February 4, 2005
Booker debate continues with another potent district opinion
The circuit courts had started to take over the Booker judicial headlines with all the major rulings Wednesday (discussed here) and the remarkable intra-circuit split developing in the Sixth Circuit over plain error (discussed here). But the potent work of US District Judge Richard Kopf in US v. Wanning, No. 4:03CR3001-1 (D. Neb. Feb. 3, 2005), is a reminder that there are still many district courts with much to contribute about Booker.
In Wanning, which can be downloaded below, Judge Kopf weighs in on the growing debate over how to weigh and integrate the guidelines into post-Booker sentencing decision-making. Reiterating the legal perspective of Judge Cassell's Wilson opinions and expressing concerns about judges relying on personal views in an echo of Judge Holmes' Barkley opinion, Judge Kopf delivers a very sharp (and often very comical) defense of why he will give the guidelines "substantial weight even though the are now advisory."
Judge Kopf's work in Wanning must be read in full to be fully appreciated, but here are judge a few choice quotes from the opinion:
Judge Cassell thought Booker meant that the Guidelines, and the ranges they produce, should be given "considerable weight." Wilson, 2005 WL 78552, at *3. Judge Pratt, on the other hand, believes that Judge Cassell is incorrect. Judge Pratt (and others who agree with him) would apply relevant portions of the sentencing statutes in a given case, without giving the Guideline ranges any particular weight, in order to arrive at a just sentence. Myers, 2005 WL 165314, at *2-3.
In my opinion, Judge Cassell's position — that the Guideline range provides the presumptively reasonable sentence — is correct....
The Guidelines and their ranges were explicitly crafted by the Sentencing Commission at the direction of Congress to implement the statutory purposes of sentencing.... Congress also retained the power to amend the sentencing statutes and control the Sentencing Commission if it thought there was a mismatch between the purposes of sentencing and the Guidelines....
[J]udges cannot reasonably conclude that Congress willfully or negligently allowed Guideline ranges to be implemented that contradicted the statutes that Congress enacted for the purpose of setting sentencing goals. It is more logical, and far more consistent with the proper role of an unelected judge, to presume that those ranges are most often consistent with, and do not contradict, the statutory sentencing goals and factors....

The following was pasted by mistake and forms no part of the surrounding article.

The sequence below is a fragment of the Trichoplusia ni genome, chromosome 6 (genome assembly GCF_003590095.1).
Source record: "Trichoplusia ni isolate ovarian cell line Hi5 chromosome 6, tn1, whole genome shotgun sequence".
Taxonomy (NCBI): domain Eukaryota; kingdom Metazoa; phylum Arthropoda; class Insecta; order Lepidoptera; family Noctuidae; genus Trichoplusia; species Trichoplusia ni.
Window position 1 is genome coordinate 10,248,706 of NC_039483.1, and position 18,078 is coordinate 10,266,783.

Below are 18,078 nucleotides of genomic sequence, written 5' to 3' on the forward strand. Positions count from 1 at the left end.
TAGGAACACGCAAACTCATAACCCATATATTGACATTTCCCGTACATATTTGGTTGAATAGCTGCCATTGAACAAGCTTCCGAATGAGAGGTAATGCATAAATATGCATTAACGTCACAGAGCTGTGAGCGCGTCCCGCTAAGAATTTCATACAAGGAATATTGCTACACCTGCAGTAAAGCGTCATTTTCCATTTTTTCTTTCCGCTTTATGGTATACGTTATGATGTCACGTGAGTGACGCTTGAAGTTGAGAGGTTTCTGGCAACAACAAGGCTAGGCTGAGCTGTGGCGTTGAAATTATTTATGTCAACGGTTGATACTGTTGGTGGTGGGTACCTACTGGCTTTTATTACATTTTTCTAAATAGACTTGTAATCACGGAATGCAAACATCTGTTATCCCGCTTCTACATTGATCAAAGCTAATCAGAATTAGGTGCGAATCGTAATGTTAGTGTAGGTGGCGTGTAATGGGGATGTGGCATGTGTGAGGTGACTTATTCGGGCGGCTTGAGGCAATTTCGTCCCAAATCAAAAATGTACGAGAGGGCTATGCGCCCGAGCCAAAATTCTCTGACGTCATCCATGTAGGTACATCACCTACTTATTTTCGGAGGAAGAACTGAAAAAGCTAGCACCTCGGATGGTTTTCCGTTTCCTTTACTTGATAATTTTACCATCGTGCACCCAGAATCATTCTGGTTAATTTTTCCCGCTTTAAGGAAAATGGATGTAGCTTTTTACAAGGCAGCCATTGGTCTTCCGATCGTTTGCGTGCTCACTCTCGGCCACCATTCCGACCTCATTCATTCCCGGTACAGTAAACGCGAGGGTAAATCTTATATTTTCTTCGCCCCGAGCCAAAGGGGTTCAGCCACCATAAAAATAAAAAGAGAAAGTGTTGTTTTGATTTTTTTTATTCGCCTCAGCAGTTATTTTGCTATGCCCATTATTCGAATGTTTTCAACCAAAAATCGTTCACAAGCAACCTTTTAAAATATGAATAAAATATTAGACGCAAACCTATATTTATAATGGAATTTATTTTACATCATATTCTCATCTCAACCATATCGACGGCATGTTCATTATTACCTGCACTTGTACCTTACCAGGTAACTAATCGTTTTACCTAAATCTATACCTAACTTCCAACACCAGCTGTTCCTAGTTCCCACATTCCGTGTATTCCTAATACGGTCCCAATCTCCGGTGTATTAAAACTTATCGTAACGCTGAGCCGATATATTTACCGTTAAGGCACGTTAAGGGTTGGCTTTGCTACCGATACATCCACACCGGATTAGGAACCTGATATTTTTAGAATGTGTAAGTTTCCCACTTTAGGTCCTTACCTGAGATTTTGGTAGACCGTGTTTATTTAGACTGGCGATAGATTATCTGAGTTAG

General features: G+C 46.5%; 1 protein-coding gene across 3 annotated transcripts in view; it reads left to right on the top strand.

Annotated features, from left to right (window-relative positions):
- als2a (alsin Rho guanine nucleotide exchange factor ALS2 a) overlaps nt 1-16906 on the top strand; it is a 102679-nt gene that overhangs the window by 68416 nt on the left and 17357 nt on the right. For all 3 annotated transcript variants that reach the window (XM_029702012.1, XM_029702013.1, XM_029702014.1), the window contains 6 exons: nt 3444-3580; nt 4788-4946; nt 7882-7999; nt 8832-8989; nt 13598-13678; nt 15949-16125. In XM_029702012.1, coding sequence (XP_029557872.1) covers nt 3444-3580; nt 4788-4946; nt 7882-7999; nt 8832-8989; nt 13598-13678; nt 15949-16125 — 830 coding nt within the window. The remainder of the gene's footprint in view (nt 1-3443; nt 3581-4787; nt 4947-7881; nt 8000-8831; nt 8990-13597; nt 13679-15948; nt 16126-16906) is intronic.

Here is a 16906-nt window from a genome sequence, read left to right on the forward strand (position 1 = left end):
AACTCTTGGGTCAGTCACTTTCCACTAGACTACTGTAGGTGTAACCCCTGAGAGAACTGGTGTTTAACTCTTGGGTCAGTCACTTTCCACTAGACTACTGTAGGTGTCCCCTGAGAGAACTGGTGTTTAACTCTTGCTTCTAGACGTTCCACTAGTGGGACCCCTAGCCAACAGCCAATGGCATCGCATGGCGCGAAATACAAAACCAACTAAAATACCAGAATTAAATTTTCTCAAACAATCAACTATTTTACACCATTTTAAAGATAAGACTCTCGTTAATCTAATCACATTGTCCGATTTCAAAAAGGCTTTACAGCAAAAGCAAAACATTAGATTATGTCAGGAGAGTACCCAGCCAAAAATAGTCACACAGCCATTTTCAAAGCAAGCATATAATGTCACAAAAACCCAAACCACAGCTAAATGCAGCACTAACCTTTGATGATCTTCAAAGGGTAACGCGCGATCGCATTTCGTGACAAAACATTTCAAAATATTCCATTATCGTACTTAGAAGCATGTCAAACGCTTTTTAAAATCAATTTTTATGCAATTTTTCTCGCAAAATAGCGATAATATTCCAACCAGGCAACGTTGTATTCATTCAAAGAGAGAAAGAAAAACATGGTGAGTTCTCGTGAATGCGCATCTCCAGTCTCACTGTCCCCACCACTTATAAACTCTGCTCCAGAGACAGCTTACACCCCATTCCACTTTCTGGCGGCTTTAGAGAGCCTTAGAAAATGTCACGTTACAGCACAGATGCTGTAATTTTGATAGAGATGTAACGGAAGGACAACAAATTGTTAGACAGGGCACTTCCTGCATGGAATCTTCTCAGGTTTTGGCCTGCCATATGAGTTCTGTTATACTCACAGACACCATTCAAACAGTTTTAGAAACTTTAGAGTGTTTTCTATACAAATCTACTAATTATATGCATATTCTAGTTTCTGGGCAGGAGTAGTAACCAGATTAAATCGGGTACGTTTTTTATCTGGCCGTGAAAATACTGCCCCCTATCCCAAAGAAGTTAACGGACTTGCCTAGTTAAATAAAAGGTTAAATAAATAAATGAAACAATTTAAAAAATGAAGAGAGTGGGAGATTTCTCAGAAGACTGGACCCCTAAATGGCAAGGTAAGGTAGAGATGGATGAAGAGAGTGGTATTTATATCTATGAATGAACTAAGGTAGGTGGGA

If one reads the decisions of judges who give the Guidelines and their ranges no particular significance ("weight"), one is, sadly, left with the conclusion that well-meaning sentences are now being imposed with little or no coherent organizing principles. One day it may be deterrence (general or specific). Another day it might be "just punishment" that catches our fancy. On the third day we may be seen as promoting "respect for the law." Of course, we never want a sentence longer than necessary. And so on, and so on. We end up selecting the sentencing goal(s) of the day (and thus the sentence of the moment) with much the same whimsy and lack of coherence as children picking the flavor of the day at the ice cream shop.
What is really going on here is that we judges think that Congress and the Commission are frequently too harsh. Goodness knows, I believe that. But, no matter how loudly we proclaim that it is not so, the impact of following the "mix-and-match" approach is to return federal sentencing practices to the period before the Guidelines when old white men like me could and did sentence anywhere they wanted so long as they uttered some legal mumbo jumbo.
February 4, 2005 at 05:59 AM | Permalink
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Right on, Judge! Judicial realism at its finest. Correctly reduces the highfalutin' talk of some judges (and, excuse me, law professors), and gets to the points.
1. Congress has picked the system it prefers. It has chosen to maximize uniformity (and give sentences it thinks are appropriate).
2. The Supreme Court has said judges should give weight to the guidelines, but view them as advisory.
3. The guidelines were enacted after, and to implement, the statutory goals.
4. Nobody agrees with all the guidelines, and most of us think that many (particularly the drug guidelines) are too harsh, but there is no principled basis for not following them in the average case.
5. Any judge can come up with sentencing reasons for any result, unless the judge chooses to exercise self-restraint or is (excuse me Second Circuit), restrained by the appellate courts.
Can I buy Judge Kopf a beer? I don't practice in his district.
Posted by: A prosecutor | Feb 4, 2005 12:21:04 PM
Good going Judge Kopf! Turning next to those judges who officially disregard the advisory or mandatory guideline, they forget that those guidelines have increased the base level therefore indirectly /directly already affect their decision making. If the court is gonna make a decision on sentencing the "old fashion way", then they need to do it from a "tabula raza" sense approach. Que no?
Posted by: pax | Feb 4, 2005 12:48:26 PM
I don't recall ever having read a decision in such a down to earth non-technical style.
But I think the Judge is wrong on the resitution issue.
The defendant committed a fraud, and the MVRA requires that a defendant make complete restitution for a fraudulent act, regardless of whether the victims feel satisfied with some substantial amount of money that is less than the total amount of money of which they were defrauded.
The mandatory restitution statute is very specific about requiring complete restitution.
Posted by: Brian Kleinhaus | Feb 4, 2005 3:05:09 PM